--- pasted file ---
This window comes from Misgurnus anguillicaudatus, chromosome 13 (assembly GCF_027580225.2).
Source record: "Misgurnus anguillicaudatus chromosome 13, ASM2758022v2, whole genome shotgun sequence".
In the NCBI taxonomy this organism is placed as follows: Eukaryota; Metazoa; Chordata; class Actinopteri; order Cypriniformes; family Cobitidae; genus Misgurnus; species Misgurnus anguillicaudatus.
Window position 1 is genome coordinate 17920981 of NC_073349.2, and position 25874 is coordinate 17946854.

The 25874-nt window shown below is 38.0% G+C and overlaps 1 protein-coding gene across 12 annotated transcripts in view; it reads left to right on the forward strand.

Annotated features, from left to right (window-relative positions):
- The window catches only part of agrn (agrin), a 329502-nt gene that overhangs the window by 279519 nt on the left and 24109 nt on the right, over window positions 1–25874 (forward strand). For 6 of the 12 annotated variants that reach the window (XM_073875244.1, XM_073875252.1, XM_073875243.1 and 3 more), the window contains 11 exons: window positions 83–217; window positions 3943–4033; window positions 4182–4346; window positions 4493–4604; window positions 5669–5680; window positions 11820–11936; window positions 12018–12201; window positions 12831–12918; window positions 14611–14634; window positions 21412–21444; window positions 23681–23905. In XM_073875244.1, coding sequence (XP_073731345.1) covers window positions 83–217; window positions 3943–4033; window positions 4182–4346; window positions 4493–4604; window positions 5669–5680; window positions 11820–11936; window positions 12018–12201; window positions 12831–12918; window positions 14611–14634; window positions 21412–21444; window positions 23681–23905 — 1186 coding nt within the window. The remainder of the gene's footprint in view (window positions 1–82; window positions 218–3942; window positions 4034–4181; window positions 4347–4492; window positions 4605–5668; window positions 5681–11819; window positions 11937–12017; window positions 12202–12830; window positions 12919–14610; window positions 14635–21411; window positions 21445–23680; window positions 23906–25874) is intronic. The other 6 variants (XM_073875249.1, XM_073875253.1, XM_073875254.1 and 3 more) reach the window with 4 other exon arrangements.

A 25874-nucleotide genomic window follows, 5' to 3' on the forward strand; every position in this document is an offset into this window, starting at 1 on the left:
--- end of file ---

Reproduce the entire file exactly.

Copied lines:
This window comes from Misgurnus anguillicaudatus, chromosome 13 (assembly GCF_027580225.2).
Source record: "Misgurnus anguillicaudatus chromosome 13, ASM2758022v2, whole genome shotgun sequence".
In the NCBI taxonomy this organism is placed as follows: Eukaryota; Metazoa; Chordata; class Actinopteri; order Cypriniformes; family Cobitidae; genus Misgurnus; species Misgurnus anguillicaudatus.
Window position 1 is genome coordinate 17920981 of NC_073349.2, and position 25874 is coordinate 17946854.

The 25874-nt window shown below is 38.0% G+C and overlaps 1 protein-coding gene across 12 annotated transcripts in view; it reads left to right on the forward strand.

Annotated features, from left to right (window-relative positions):
- The window catches only part of agrn (agrin), a 329502-nt gene that overhangs the window by 279519 nt on the left and 24109 nt on the right, over window positions 1–25874 (forward strand). For 6 of the 12 annotated variants that reach the window (XM_073875244.1, XM_073875252.1, XM_073875243.1 and 3 more), the window contains 11 exons: window positions 83–217; window positions 3943–4033; window positions 4182–4346; window positions 4493–4604; window positions 5669–5680; window positions 11820–11936; window positions 12018–12201; window positions 12831–12918; window positions 14611–14634; window positions 21412–21444; window positions 23681–23905. In XM_073875244.1, coding sequence (XP_073731345.1) covers window positions 83–217; window positions 3943–4033; window positions 4182–4346; window positions 4493–4604; window positions 5669–5680; window positions 11820–11936; window positions 12018–12201; window positions 12831–12918; window positions 14611–14634; window positions 21412–21444; window positions 23681–23905 — 1186 coding nt within the window. The remainder of the gene's footprint in view (window positions 1–82; window positions 218–3942; window positions 4034–4181; window positions 4347–4492; window positions 4605–5668; window positions 5681–11819; window positions 11937–12017; window positions 12202–12830; window positions 12919–14610; window positions 14635–21411; window positions 21445–23680; window positions 23906–25874) is intronic. The other 6 variants (XM_073875249.1, XM_073875253.1, XM_073875254.1 and 3 more) reach the window with 4 other exon arrangements.

A 25874-nucleotide genomic window follows, 5' to 3' on the forward strand; every position in this document is an offset into this window, starting at 1 on the left: